• Brice Johnson, Senior, North Carolina (consensus) (17.1 PPG, 10.5 RPG, 61.6% FG). Given North Carolina’s lofty postseason expectations, it is not entirely unexpected that the Tar Heels are headed to the Final Four as the favorite to cut down the nets on Monday night. What has been a bit unexpected, though, is the rise of Johnson from a good player as a junior to a bona fide star as a senior. Johnson’s improvement over the course of his career has been so great that Tar Heels head coach Roy Williams has referred to his senior as the most improved player he has ever coached. To provide a glimpse of just how important Johnson has been to North Carolina’s run to Houston, consider the fact that he has recorded at least 20 points and grabbed at least 10 rebounds in each of his team’s last three games.
  • Malcolm Brogdon, Senior, Virginia (18.2 PPG, 4.1 RPG, 3.1 APG, 45.7% FG). Virginia has been one of the most successful programs in the country over the last three seasons. It took home the ACC crown in both 2014 and 2015, and it earned a #1 seed in the NCAA Tournament this year. A major reason behind this success has been Brogdon’s ascension into stardom. Brogdon’s fantastic senior campaign led him to being named both the ACC’s Player of the Year and Defensive Player of the Year – becoming the first player to win both awards since the defensive honor was introduced in 2005.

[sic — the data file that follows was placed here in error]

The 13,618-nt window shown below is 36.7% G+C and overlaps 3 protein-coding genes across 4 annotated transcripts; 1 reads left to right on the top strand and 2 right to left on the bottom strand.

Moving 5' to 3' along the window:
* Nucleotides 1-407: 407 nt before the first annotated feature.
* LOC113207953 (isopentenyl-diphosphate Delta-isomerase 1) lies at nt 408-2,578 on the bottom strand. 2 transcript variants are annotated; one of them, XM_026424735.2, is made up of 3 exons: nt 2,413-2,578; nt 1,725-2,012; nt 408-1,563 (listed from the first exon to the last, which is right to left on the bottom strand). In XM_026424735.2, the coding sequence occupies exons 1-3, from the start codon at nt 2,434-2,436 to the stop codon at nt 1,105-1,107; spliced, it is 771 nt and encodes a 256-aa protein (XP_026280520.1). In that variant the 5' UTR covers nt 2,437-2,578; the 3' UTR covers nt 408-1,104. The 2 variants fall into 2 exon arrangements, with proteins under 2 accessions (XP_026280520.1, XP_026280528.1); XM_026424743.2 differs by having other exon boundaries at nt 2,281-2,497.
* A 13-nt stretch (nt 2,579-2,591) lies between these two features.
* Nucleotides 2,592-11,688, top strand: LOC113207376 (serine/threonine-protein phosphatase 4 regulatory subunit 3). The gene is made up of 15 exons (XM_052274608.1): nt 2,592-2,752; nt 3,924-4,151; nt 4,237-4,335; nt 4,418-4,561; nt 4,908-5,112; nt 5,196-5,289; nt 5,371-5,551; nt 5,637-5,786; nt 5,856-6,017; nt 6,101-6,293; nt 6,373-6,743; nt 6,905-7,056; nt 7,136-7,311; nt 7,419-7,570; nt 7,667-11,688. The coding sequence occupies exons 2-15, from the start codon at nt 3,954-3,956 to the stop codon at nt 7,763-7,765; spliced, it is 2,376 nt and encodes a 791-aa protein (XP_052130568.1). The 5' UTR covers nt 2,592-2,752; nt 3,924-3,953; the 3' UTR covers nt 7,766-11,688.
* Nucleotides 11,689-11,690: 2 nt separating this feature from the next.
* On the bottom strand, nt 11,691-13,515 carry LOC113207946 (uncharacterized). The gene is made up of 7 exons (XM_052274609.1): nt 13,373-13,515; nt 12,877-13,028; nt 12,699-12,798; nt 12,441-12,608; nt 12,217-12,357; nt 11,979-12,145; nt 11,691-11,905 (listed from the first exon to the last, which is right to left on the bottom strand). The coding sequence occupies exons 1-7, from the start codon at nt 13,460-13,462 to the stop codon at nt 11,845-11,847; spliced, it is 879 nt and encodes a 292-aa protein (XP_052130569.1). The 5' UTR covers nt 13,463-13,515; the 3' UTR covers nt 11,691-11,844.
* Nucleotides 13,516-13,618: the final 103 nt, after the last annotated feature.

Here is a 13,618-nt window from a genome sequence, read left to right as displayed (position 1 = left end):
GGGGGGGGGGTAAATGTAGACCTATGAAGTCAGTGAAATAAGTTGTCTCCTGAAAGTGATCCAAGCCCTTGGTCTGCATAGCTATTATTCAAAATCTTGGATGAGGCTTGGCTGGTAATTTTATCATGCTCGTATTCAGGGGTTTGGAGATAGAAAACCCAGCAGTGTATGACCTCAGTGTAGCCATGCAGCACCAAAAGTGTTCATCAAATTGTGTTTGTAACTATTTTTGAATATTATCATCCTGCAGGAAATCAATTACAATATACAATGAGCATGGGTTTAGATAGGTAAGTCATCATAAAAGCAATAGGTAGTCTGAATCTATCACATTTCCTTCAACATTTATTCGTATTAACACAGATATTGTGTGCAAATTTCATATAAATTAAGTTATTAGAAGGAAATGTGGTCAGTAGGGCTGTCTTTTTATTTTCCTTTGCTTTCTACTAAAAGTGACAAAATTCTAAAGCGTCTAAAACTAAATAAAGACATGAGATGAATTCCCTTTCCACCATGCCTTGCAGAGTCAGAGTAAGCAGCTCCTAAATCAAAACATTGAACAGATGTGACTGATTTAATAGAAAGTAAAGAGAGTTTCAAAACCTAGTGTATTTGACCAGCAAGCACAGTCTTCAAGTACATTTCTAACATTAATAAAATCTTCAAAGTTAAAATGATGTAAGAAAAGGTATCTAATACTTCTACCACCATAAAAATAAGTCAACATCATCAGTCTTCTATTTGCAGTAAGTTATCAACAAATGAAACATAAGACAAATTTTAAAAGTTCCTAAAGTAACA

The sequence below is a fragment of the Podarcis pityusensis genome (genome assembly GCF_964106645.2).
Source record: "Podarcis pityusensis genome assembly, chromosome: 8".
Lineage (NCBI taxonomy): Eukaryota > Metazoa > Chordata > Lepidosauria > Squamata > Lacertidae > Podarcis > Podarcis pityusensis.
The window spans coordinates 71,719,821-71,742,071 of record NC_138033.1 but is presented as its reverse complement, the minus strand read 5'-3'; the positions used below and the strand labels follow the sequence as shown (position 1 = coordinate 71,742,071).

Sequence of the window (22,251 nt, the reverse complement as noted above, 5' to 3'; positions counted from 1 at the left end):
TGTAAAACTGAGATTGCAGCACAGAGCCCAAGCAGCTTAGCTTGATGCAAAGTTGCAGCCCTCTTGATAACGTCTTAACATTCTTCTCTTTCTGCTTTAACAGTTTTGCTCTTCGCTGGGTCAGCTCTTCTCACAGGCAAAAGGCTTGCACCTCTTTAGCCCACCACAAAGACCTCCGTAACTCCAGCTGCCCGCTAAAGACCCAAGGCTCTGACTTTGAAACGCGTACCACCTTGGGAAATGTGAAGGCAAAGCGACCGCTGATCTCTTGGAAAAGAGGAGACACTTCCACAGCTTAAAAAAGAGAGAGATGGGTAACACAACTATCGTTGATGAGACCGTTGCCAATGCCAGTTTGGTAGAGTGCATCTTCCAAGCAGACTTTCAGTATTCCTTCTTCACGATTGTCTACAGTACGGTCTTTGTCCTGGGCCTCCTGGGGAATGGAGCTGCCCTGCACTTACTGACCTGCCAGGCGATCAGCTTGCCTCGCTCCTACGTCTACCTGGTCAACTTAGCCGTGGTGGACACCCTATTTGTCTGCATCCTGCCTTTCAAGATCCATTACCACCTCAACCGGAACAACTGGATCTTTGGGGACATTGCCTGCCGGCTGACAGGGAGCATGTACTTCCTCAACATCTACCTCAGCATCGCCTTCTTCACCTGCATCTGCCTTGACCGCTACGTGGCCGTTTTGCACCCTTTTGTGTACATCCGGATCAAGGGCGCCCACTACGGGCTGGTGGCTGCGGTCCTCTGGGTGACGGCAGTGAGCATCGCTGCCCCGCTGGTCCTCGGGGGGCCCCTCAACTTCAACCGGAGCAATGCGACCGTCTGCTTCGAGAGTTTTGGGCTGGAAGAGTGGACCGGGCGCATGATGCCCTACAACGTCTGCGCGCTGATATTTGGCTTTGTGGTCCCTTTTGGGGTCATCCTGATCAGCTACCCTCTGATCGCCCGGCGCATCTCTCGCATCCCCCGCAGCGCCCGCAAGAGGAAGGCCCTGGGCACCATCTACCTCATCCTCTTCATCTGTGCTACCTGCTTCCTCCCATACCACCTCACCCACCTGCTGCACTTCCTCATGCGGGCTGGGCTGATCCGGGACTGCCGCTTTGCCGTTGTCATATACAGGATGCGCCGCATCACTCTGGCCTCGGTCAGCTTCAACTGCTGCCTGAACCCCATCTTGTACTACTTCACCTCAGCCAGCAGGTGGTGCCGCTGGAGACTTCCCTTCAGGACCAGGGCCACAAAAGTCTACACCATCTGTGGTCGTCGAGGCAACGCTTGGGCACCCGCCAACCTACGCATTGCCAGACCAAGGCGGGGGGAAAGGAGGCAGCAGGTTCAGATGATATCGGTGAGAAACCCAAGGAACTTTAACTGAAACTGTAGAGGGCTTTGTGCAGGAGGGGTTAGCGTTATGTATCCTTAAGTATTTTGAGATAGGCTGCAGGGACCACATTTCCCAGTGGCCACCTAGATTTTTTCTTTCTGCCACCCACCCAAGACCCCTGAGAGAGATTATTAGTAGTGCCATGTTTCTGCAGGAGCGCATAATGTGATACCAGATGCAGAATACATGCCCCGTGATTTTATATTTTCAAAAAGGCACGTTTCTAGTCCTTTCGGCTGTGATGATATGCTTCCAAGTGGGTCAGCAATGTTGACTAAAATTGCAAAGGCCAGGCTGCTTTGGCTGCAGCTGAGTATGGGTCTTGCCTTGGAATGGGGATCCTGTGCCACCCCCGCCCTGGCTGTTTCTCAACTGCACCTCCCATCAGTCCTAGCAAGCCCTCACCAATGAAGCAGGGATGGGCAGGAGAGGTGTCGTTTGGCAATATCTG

• Ben Simmons, Freshman, LSU (19.2 PPG, 11.8 RPG, 4.8 APG, 56.0% FG). It is not often you see a player turn in a first team All-America season on a team that finished 19-14 and did not qualify for the NCAA Tournament, but this is that situation. The freshman entered the season with an unbelievable amount of hype, but somehow amid the hoopla, he handled it quite well. Simmons led LSU in points, rebounds and assists, and was clearly the team’s best player all season long. Simmons has already made it known that he is headed to the NBA Draft, but his lone season in Baton Rouge should be remembered for his consistently great on-court performances.

Read the rest of this entry »

Share this story

Handing Out the SEC Awards

Posted by David Changas on March 9th, 2016

Unlike the coaches, the SEC microsite writers stick to a rule of putting only five members on their all-conference team. Clearly, making our group should mean more to those selected than having the coaches pick them.

All-SEC Team

Tyler Ulis is playing at an MVP level (Getty)

Tyler Ulis is the hands-down choice for SEC Player of the Year. (Getty)

  • Tyler Ulis, Kentucky (SEC Player of the Year)
  • Jamal Murray, Kentucky
  • Ben Simmons, LSU
  • Jalen Jones, Texas A&M
  • Stefan Moody, Ole Miss